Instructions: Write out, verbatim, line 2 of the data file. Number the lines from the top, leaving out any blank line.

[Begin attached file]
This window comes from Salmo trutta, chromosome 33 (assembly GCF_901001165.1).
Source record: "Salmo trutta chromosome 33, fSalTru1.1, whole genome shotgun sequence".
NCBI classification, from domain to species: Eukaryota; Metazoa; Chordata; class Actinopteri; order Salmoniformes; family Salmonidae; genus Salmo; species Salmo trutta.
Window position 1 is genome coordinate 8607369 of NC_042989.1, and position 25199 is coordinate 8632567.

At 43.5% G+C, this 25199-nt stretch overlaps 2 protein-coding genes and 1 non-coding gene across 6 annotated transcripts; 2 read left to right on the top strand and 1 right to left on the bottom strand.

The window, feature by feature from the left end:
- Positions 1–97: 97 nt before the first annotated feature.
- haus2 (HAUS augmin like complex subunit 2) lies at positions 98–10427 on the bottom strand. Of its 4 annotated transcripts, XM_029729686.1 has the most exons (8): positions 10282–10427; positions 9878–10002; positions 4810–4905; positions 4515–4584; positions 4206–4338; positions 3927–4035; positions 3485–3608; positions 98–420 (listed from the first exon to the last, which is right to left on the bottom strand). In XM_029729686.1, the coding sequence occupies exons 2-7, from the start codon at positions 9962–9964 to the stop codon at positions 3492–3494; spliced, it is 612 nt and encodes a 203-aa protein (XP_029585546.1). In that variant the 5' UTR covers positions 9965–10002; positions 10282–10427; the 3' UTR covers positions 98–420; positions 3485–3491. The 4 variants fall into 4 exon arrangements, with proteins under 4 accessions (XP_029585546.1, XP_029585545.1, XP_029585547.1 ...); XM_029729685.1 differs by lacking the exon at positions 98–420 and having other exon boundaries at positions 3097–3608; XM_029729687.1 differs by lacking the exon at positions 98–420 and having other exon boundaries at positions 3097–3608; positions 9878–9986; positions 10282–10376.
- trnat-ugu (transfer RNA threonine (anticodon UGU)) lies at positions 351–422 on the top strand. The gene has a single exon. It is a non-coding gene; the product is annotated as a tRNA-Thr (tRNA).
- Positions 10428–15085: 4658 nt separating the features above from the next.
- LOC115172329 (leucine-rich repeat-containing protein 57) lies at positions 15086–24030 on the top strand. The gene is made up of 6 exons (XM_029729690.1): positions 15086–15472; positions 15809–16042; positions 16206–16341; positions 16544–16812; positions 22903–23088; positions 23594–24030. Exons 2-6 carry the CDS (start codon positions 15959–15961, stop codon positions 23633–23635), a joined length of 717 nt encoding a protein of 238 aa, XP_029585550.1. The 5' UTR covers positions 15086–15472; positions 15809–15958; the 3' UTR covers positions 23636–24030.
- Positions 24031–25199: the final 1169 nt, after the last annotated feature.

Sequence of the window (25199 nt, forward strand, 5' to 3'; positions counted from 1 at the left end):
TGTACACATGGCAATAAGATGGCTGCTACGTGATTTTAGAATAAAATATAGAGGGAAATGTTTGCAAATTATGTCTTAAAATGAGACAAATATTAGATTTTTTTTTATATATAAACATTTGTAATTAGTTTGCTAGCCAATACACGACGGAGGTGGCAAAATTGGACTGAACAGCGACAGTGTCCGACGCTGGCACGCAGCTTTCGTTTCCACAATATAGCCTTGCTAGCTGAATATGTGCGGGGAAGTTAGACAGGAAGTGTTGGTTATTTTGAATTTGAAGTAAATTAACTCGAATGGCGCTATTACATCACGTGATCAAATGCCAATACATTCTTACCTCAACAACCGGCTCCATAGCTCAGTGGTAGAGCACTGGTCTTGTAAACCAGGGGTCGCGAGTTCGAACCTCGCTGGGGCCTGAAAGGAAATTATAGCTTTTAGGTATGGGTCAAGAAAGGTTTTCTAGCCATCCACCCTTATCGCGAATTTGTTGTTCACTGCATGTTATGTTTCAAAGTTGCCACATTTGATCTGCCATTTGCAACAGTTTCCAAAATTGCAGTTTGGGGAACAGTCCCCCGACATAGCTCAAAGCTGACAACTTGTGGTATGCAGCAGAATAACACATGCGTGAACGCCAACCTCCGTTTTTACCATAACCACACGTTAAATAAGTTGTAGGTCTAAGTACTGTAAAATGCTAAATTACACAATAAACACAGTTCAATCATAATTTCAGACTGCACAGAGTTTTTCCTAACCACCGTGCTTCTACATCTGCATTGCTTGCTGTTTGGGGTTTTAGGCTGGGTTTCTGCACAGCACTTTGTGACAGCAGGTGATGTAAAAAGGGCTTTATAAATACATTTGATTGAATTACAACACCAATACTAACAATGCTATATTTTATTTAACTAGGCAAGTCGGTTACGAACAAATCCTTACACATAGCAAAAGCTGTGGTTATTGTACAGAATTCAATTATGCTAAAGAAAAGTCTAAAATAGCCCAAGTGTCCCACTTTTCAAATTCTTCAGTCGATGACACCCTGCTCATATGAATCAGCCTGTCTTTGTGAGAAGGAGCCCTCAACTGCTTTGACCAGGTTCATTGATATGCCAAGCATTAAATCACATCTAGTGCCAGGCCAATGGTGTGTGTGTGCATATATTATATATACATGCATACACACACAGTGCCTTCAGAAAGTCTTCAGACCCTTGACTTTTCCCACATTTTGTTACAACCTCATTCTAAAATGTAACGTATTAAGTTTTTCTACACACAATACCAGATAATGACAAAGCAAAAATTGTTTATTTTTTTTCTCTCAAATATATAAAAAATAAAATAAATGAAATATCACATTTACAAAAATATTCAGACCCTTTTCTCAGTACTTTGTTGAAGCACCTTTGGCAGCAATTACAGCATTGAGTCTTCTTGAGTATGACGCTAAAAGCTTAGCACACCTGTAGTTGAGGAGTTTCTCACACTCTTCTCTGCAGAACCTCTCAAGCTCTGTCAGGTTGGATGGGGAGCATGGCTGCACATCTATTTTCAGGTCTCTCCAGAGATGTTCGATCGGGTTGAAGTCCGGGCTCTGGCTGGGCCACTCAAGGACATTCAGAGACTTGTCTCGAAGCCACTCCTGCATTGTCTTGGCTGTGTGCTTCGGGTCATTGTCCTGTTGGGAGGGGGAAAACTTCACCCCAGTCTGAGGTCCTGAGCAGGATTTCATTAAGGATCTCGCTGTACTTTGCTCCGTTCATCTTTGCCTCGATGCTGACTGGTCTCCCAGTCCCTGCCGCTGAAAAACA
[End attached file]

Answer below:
Source record: "Salmo trutta chromosome 33, fSalTru1.1, whole genome shotgun sequence".